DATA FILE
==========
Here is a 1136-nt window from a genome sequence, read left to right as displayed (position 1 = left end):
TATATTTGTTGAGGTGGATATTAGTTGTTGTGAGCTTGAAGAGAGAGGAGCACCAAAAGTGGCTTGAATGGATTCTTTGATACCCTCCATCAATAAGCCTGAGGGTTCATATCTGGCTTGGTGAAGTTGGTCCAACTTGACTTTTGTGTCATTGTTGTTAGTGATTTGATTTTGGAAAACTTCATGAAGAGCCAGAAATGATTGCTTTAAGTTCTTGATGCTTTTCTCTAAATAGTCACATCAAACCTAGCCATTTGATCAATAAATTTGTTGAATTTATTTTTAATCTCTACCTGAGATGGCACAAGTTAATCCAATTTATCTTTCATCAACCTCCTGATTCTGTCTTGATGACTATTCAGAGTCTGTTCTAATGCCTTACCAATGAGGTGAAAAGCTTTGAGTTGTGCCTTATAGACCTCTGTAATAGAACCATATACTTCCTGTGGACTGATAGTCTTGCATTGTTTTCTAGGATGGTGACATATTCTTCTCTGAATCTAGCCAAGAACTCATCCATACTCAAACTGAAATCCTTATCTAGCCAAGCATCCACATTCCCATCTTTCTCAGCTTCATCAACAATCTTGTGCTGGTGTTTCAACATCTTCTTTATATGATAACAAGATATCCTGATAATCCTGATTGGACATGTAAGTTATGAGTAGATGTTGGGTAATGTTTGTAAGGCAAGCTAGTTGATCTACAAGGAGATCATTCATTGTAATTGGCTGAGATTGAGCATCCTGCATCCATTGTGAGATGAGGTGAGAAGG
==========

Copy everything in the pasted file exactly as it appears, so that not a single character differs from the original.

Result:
Here is a 1136-nt window from a genome sequence, read left to right as displayed (position 1 = left end):
TATATTTGTTGAGGTGGATATTAGTTGTTGTGAGCTTGAAGAGAGAGGAGCACCAAAAGTGGCTTGAATGGATTCTTTGATACCCTCCATCAATAAGCCTGAGGGTTCATATCTGGCTTGGTGAAGTTGGTCCAACTTGACTTTTGTGTCATTGTTGTTAGTGATTTGATTTTGGAAAACTTCATGAAGAGCCAGAAATGATTGCTTTAAGTTCTTGATGCTTTTCTCTAAATAGTCACATCAAACCTAGCCATTTGATCAATAAATTTGTTGAATTTATTTTTAATCTCTACCTGAGATGGCACAAGTTAATCCAATTTATCTTTCATCAACCTCCTGATTCTGTCTTGATGACTATTCAGAGTCTGTTCTAATGCCTTACCAATGAGGTGAAAAGCTTTGAGTTGTGCCTTATAGACCTCTGTAATAGAACCATATACTTCCTGTGGACTGATAGTCTTGCATTGTTTTCTAGGATGGTGACATATTCTTCTCTGAATCTAGCCAAGAACTCATCCATACTCAAACTGAAATCCTTATCTAGCCAAGCATCCACATTCCCATCTTTCTCAGCTTCATCAACAATCTTGTGCTGGTGTTTCAACATCTTCTTTATATGATAACAAGATATCCTGATAATCCTGATTGGACATGTAAGTTATGAGTAGATGTTGGGTAATGTTTGTAAGGCAAGCTAGTTGATCTACAAGGAGATCATTCATTGTAATTGGCTGAGATTGAGCATCCTGCATCCATTGTGAGATGAGGTGAGAAGG